Who said Poetry was Dead? An Ode to the Chirurgeon-Embalmer (1705)


TO HIS INGENIOUS FRIEND MR. THOMAS GREENHILL

‘Tis great and worthy of our Praise to lead
The Living thro’ the Dwellings of the Dead;
Death’s grisly Terrors by your Skill to Charm,
And his fell Furies of their Stings disarm:
The Mighty Maker has on you bestow’d
The wond’rous Science for a general Good.
The Labours of your Studies he has crown’d
With Art, alike Important and Profound;
With Death and Time he’s taught you to engage,
And save his best Creation from their Rage.
MAN, the true Image of his heav’nly Form,
Was a rich Prey to the devouring Worm;
Scarce had his Breath it’s Vital Seat forsook
But frozen were his Limbs, and frightful was his Look,
Livid his Lips, his whole Complexion wan,
And Nature loath’d to view the lifeless Man;
A poor Precarious Being he enjoy’d,
And soon the Grave his beauteous Frame destroy’d,
Till you had learn’d by equal Thought and Care
To keep him, as he was created, Fair;
To heal the ghastly Wounds that Death had made,
And give new Beauties which shall never fade:
Heav’n has to you the Sacred Art reveal’d,
Which had for twice ten Ages been conceal’d;
From common Ruine you the Body keep,
And turn the filthiness of Death to Sleep;
Fair as the Slumbers of a Virgin seem,
Who dreams of Joy, and blushes at her Dream,
Youth you preserve, and by your Science save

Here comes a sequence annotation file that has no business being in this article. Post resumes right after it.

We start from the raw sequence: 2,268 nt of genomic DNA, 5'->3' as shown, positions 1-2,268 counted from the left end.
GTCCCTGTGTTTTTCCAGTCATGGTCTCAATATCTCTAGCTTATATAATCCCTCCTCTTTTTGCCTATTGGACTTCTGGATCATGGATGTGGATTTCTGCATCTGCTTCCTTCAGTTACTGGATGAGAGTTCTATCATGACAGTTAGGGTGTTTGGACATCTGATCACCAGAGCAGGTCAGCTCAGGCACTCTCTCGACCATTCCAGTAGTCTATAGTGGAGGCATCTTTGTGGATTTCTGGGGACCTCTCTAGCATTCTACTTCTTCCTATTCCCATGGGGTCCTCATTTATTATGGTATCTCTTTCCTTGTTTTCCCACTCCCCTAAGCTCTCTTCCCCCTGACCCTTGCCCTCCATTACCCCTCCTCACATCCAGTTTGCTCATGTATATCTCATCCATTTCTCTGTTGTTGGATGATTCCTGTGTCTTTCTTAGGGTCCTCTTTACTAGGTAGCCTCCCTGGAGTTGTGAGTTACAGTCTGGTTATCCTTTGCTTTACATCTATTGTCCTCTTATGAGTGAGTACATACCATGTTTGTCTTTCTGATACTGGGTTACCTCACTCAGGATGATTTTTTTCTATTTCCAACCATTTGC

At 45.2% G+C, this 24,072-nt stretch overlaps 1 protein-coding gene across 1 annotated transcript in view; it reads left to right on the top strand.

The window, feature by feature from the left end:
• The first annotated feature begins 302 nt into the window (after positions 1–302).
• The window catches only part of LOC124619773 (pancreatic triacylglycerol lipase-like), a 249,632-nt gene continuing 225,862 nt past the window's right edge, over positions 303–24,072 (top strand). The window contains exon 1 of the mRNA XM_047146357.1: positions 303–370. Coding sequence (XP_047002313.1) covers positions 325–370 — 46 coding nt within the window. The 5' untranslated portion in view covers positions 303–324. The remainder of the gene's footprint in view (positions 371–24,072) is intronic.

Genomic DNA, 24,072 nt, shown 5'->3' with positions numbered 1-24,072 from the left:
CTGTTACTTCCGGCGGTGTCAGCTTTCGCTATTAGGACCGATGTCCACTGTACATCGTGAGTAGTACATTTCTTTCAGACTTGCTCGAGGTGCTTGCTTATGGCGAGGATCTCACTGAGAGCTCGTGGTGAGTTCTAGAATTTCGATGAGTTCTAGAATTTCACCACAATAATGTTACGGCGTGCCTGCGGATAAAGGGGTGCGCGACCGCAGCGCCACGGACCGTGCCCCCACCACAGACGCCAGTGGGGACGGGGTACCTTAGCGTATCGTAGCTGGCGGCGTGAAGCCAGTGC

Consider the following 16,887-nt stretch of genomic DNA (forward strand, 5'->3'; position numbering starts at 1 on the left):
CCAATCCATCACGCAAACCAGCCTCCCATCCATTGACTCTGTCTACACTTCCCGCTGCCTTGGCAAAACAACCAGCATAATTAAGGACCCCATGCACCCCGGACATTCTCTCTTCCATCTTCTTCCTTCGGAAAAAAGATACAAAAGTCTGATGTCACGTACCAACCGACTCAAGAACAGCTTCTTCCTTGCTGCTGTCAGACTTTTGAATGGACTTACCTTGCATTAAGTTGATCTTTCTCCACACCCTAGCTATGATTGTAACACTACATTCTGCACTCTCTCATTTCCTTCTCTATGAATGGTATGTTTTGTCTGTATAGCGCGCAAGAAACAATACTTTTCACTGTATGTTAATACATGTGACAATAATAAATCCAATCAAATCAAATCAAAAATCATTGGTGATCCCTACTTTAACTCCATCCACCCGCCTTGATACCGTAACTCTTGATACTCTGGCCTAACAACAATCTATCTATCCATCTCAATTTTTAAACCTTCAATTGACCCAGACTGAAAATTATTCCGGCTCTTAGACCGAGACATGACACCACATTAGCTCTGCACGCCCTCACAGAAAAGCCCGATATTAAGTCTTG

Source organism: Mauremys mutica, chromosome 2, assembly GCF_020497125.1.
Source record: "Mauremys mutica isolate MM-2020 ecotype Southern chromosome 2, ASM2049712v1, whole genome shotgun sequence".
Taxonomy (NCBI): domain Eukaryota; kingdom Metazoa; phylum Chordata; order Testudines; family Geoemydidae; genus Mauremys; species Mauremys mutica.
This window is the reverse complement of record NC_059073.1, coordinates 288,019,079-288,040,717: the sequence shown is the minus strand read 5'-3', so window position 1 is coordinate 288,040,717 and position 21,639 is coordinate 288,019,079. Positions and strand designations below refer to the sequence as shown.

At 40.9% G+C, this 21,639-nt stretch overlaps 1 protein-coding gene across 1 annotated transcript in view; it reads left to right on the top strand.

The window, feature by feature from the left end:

The living Graces in the rotting Grave.
Sooner the Egyptian King’s aspiring Tomb
May fall, the Marble waste, the Brass consume,
Old Time may sooner run his destin’d Race,
Than the new Wonders of your Art deface:
The Balm and Eastern Odours you employ,
The Noxious Vapours of the Vault destroy;
You reconcile us to the Things we loath,
We feel the Flesh is firm, the Features smooth;
We see, we smell, by e’ry Sense we try
Your Skill, and are no more afraid to Die.
Go on —– And may you equal Favour find,
With the vast Service you have done Mankind:
May the vile Quacks, who Heav’ns high Form prophane,
The base Impostors of the Funeral Trade,
Who cheat at once the Living and the Dead,
Be punish’d and expos’d, and Art restor’d
To her old Honours, and her due Reward:
So late Posterity shall sing your Praise,
And Fame bright Statues to your Glory raise.

– J. Oldmixon

By | 2010-10-14T14:05:10+00:00 October 14th, 2010|Casebooks|0 Comments

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